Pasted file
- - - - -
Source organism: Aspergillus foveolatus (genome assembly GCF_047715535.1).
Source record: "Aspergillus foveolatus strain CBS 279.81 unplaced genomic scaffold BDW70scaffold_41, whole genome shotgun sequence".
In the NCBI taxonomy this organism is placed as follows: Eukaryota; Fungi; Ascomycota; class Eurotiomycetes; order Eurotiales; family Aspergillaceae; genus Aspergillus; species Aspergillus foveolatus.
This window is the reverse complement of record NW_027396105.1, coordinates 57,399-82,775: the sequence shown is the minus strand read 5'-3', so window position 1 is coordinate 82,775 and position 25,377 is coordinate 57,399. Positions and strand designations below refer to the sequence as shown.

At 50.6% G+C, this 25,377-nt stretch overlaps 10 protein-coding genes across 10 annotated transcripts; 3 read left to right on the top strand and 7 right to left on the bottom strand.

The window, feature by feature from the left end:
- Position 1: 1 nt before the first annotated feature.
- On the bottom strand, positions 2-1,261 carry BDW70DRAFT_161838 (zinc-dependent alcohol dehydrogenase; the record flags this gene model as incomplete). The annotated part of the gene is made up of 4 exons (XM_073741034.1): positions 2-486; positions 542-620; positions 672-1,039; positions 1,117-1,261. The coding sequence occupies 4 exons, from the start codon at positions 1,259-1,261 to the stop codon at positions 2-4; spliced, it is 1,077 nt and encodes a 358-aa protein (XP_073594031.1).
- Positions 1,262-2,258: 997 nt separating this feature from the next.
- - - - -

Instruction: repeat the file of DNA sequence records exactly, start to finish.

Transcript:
Source organism: Aspergillus foveolatus (genome assembly GCF_047715535.1).
Source record: "Aspergillus foveolatus strain CBS 279.81 unplaced genomic scaffold BDW70scaffold_41, whole genome shotgun sequence".
In the NCBI taxonomy this organism is placed as follows: Eukaryota; Fungi; Ascomycota; class Eurotiomycetes; order Eurotiales; family Aspergillaceae; genus Aspergillus; species Aspergillus foveolatus.
This window is the reverse complement of record NW_027396105.1, coordinates 57,399-82,775: the sequence shown is the minus strand read 5'-3', so window position 1 is coordinate 82,775 and position 25,377 is coordinate 57,399. Positions and strand designations below refer to the sequence as shown.

At 50.6% G+C, this 25,377-nt stretch overlaps 10 protein-coding genes across 10 annotated transcripts; 3 read left to right on the top strand and 7 right to left on the bottom strand.

The window, feature by feature from the left end:
- Position 1: 1 nt before the first annotated feature.
- On the bottom strand, positions 2-1,261 carry BDW70DRAFT_161838 (zinc-dependent alcohol dehydrogenase; the record flags this gene model as incomplete). The annotated part of the gene is made up of 4 exons (XM_073741034.1): positions 2-486; positions 542-620; positions 672-1,039; positions 1,117-1,261. The coding sequence occupies 4 exons, from the start codon at positions 1,259-1,261 to the stop codon at positions 2-4; spliced, it is 1,077 nt and encodes a 358-aa protein (XP_073594031.1).
- Positions 1,262-2,258: 997 nt separating this feature from the next.